In 2010, Camden resident Barbara Brown was strolling through a yard sale when she spied something she could not pass up. What she discovered was a collection of Brownie photos and assorted older photographs from about the 1910s through the 1940s featuring an African-American family. In it were old formal portraits, school photos from Mather Academy, and candid shots of families posing in front yards and living rooms, on bicycles and in front of prized rose bushes. They are loving and lovely photographs of an active family as they journeyed through the generations -- 98 images in all. She bought the ...
April 15, 2016|
By Camden Archives and Museum Director Katherine Richardson
C-I contributing columnist
WASHINGTON -- Imagine emerging from a rocky political week only to announce, as Bernie Sanders did, oh, by the way, the Vatican called. Actually, it was the Pontifical Academy of Social Sciences, but close enough, I suppose.
April 12, 2016|
By Kathleen Parker
Washington Post Writer's Group
On a day that I was visiting someone in a nursing home, angels, disguised as caregivers, came in and requested I step out while they worked. I walked down the hall, observing a life which caused me to ponder the circle of life.
April 12, 2016|
By Ronda Rich
It certainly isn't famous faces in Victory Lane. In the six races so far this season, we have seen Winner's Circle celebrations for Denny Hamlin, Brad Keselowski, Kevin Harvick, Kyle Busch, and Jimmie Johnson (twice). Flags have flown, crowds have cheered and confetti has drifted down like rain.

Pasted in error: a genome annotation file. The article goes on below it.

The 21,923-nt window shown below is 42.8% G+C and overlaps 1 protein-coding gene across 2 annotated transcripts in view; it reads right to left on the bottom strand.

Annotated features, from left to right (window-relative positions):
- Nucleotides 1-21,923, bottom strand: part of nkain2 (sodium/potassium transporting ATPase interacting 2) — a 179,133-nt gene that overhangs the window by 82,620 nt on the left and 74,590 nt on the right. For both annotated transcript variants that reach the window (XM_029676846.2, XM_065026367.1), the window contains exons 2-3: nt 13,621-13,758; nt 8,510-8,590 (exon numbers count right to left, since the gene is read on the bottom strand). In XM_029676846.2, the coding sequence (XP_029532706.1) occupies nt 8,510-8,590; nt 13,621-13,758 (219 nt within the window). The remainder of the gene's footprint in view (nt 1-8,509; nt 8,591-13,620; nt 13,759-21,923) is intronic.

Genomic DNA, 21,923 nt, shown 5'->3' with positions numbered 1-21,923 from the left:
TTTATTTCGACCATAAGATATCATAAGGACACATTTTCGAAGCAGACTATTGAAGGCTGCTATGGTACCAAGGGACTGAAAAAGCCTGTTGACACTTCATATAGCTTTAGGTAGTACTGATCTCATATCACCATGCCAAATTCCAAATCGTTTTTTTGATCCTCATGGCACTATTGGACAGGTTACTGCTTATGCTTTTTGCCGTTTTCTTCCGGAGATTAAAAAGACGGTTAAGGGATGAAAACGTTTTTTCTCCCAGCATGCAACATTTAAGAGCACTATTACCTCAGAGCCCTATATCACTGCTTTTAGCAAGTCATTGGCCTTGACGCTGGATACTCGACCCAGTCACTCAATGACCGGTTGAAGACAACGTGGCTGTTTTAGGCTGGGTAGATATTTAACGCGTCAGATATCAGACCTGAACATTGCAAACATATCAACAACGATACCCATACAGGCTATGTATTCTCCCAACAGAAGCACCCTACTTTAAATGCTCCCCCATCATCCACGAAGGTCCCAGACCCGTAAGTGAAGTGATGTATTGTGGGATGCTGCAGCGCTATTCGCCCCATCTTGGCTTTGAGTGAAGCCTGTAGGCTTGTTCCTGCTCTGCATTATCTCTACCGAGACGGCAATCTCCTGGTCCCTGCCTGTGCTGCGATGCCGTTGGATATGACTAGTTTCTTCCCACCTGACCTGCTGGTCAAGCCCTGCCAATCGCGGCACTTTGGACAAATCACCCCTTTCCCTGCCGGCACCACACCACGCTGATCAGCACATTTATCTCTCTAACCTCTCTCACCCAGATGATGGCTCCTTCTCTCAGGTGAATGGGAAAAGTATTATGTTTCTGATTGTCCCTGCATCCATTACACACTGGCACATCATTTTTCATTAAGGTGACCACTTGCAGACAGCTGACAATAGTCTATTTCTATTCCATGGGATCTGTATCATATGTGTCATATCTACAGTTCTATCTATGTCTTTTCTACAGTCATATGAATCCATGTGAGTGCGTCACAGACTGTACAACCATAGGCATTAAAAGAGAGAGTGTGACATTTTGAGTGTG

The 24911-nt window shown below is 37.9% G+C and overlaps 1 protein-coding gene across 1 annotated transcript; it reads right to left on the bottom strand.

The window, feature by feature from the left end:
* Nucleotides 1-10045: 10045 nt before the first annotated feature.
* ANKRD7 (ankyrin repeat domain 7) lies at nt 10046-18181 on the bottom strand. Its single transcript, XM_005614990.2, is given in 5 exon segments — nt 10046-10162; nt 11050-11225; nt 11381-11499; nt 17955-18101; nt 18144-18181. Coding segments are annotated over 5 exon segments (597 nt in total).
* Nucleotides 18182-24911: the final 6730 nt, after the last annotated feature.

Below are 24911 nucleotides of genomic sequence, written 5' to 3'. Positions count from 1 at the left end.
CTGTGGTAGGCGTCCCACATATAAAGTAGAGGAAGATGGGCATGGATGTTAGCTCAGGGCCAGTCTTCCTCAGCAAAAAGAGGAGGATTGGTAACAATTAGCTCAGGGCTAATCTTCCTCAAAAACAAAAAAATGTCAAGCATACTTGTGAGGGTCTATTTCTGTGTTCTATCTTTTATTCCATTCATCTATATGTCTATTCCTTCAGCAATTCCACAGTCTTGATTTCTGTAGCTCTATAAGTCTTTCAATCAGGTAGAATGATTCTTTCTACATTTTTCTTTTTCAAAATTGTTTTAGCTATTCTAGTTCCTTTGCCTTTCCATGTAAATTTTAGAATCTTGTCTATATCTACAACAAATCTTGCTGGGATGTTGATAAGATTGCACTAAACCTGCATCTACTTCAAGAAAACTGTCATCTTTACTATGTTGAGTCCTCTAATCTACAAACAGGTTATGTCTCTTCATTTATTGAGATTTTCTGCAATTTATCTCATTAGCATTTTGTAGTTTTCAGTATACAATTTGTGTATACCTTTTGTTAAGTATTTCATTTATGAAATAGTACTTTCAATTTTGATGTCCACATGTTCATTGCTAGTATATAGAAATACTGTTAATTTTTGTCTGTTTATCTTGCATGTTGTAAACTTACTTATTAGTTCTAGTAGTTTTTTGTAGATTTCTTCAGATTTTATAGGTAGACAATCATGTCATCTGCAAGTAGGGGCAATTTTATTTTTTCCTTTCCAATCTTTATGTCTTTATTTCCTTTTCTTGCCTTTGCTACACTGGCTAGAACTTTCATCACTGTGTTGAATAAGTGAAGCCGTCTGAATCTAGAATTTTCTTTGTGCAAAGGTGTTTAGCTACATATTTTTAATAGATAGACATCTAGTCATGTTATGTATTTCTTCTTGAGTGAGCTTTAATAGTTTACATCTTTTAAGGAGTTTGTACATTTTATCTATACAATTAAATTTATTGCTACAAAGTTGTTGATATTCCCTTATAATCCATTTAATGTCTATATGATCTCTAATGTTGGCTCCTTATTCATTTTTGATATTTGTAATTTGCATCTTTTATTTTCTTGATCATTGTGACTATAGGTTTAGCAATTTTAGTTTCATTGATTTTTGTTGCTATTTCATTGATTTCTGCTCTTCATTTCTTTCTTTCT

On today's front page, I report on Tuesday's Kershaw County Board of School Trustees meeting during which "alternatives" -- scenarios, really -- regarding the impact of this November's construction-related referenda.
I thought explaining the birds and the bees to my children was difficult and unpleasant enough, but compared to the current presidential campaign tossed up with a little mud, dirt and the color orange, discussing how babies are made is a cake walk to say the least. Good grief!
Last month, our column dealt with a sound from the late 1860s in Kershaw County, the sound of the auctioneer's gavel at a tax or bankruptcy sale as he hammered it down and said "sold" for a piece of county property. It was an unforgettable sound, especially if it were your property being sold.
April 05, 2016|
By Harvey S. Teal
Provided by the Kershaw County Historical Society